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Roy Salvadori, who has died at the age of 90, was from “The Golden Age of Motorsport” in the 1950s and 1960s, along with names like Stirling Moss, Tony Brooks and Mike Hawthorne.

Roy Francesco Salvadori, was born in Essex, Great Britain of Italian parents, and made his Formula 1 debut in 1952 driving a private entry Ferrari. He went on to compete in 50 Grand Prix races with a variety of teams, achieving two podiums, although, a win escaped him.

His best season in Formula One racing was in 1958, when he finished in fourth position behind Hawthorn, Moss and Brooks – and in that order.

He was known as a good, reliable driver who’s most notable achievement was winning the 1959 24 Hours of Le Mans with the hard-charging Carroll Shelby from the United States, driving an Aston Martin DBR1.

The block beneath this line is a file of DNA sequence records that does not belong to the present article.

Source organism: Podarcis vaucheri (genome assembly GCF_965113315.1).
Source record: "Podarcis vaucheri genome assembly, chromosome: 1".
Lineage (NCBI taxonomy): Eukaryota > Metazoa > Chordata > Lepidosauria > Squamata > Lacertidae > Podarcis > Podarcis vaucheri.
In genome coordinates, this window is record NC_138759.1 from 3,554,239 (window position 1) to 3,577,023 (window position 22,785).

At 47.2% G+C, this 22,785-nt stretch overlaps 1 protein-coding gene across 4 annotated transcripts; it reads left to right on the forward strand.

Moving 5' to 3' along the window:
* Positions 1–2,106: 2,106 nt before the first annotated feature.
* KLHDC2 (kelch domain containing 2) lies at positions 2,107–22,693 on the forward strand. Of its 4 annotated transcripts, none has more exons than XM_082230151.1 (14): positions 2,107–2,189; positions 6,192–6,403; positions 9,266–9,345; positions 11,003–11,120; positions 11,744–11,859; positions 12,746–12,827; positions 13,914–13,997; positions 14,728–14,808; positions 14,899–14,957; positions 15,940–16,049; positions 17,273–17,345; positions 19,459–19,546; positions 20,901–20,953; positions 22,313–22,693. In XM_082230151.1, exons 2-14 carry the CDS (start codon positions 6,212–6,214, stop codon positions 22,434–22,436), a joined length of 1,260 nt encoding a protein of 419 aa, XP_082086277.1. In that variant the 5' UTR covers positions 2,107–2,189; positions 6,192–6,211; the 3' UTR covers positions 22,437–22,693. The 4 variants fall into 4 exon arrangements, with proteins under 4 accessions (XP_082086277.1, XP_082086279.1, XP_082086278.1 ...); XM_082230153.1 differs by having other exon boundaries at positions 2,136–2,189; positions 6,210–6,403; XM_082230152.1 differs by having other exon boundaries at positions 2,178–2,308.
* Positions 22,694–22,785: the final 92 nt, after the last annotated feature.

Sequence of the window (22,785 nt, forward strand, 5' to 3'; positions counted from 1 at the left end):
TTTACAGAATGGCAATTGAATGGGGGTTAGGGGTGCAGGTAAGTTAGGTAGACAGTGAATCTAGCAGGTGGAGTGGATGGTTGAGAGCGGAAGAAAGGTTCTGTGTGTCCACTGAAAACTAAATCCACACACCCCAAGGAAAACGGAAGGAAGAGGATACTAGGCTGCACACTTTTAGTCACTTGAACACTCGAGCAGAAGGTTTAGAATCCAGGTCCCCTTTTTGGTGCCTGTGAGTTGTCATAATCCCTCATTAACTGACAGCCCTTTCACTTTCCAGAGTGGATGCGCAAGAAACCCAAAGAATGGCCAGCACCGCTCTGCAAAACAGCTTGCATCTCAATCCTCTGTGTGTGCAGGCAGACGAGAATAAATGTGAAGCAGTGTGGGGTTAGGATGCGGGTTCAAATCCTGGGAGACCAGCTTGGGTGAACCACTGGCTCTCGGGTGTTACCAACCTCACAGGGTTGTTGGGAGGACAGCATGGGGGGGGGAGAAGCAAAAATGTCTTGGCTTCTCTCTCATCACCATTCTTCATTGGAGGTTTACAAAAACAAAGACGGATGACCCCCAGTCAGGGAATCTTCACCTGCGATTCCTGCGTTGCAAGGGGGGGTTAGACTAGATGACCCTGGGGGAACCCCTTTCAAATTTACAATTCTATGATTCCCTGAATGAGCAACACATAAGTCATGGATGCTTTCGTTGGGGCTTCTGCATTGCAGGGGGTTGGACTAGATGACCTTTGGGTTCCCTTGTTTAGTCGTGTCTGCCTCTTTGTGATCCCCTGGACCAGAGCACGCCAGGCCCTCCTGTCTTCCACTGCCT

Regrettably, Shelby passed away just 23 days prior to Salvadori, while Chief Engineer Ted Cutting, who designed the DBR1, died earlier this year, in March.

Salvadori returned to Le Mans in 1960 in another Aston Martin, teaming up with another racing legend, Jim Clark, to finish a creditable third behind two Ferraris.

Salvadori retired from Formula One racing shortly after a bad crash at Warwick Farm, in Australia, at a reported 130mph (200km/h), but continued racing sports cars and touring cars until 1965.

He was lured back to Grand Prix racing in 1966, but this time as the Team manager for Cooper, which he continued to do until the end of the 1967 season.




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